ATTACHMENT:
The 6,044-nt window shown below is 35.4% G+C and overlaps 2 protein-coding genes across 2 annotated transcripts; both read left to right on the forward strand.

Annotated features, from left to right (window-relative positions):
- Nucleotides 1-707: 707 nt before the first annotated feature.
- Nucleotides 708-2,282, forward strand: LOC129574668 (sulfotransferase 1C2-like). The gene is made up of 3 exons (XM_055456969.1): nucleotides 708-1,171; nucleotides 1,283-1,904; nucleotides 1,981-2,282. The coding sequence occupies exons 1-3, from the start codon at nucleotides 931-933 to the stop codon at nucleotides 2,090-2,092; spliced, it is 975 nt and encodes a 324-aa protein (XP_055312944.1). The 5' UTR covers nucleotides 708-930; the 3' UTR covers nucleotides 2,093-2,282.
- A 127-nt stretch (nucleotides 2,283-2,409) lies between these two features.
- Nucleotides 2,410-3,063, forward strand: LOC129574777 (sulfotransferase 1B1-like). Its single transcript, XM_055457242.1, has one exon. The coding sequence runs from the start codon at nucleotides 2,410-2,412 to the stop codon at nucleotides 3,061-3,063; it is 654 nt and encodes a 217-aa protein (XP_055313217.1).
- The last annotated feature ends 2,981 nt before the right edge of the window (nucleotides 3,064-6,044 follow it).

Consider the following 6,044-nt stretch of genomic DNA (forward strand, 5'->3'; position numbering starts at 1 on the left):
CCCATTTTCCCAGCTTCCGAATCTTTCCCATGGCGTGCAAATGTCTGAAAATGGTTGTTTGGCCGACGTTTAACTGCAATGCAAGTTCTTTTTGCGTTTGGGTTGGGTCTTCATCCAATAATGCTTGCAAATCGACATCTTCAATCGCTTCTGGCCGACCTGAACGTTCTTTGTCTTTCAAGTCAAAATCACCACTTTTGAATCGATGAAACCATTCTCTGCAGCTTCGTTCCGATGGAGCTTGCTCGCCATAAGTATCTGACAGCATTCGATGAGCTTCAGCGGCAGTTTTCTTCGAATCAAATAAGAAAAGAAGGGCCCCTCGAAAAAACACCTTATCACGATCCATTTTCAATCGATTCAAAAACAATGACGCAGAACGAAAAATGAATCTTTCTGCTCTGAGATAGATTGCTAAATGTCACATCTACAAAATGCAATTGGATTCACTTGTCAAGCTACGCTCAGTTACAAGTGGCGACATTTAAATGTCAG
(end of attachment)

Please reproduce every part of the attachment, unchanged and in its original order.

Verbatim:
The 6,044-nt window shown below is 35.4% G+C and overlaps 2 protein-coding genes across 2 annotated transcripts; both read left to right on the forward strand.

Annotated features, from left to right (window-relative positions):
- Nucleotides 1-707: 707 nt before the first annotated feature.
- Nucleotides 708-2,282, forward strand: LOC129574668 (sulfotransferase 1C2-like). The gene is made up of 3 exons (XM_055456969.1): nucleotides 708-1,171; nucleotides 1,283-1,904; nucleotides 1,981-2,282. The coding sequence occupies exons 1-3, from the start codon at nucleotides 931-933 to the stop codon at nucleotides 2,090-2,092; spliced, it is 975 nt and encodes a 324-aa protein (XP_055312944.1). The 5' UTR covers nucleotides 708-930; the 3' UTR covers nucleotides 2,093-2,282.
- A 127-nt stretch (nucleotides 2,283-2,409) lies between these two features.
- Nucleotides 2,410-3,063, forward strand: LOC129574777 (sulfotransferase 1B1-like). Its single transcript, XM_055457242.1, has one exon. The coding sequence runs from the start codon at nucleotides 2,410-2,412 to the stop codon at nucleotides 3,061-3,063; it is 654 nt and encodes a 217-aa protein (XP_055313217.1).
- The last annotated feature ends 2,981 nt before the right edge of the window (nucleotides 3,064-6,044 follow it).

Consider the following 6,044-nt stretch of genomic DNA (forward strand, 5'->3'; position numbering starts at 1 on the left):
CCCATTTTCCCAGCTTCCGAATCTTTCCCATGGCGTGCAAATGTCTGAAAATGGTTGTTTGGCCGACGTTTAACTGCAATGCAAGTTCTTTTTGCGTTTGGGTTGGGTCTTCATCCAATAATGCTTGCAAATCGACATCTTCAATCGCTTCTGGCCGACCTGAACGTTCTTTGTCTTTCAAGTCAAAATCACCACTTTTGAATCGATGAAACCATTCTCTGCAGCTTCGTTCCGATGGAGCTTGCTCGCCATAAGTATCTGACAGCATTCGATGAGCTTCAGCGGCAGTTTTCTTCGAATCAAATAAGAAAAGAAGGGCCCCTCGAAAAAACACCTTATCACGATCCATTTTCAATCGATTCAAAAACAATGACGCAGAACGAAAAATGAATCTTTCTGCTCTGAGATAGATTGCTAAATGTCACATCTACAAAATGCAATTGGATTCACTTGTCAAGCTACGCTCAGTTACAAGTGGCGACATTTAAATGTCAG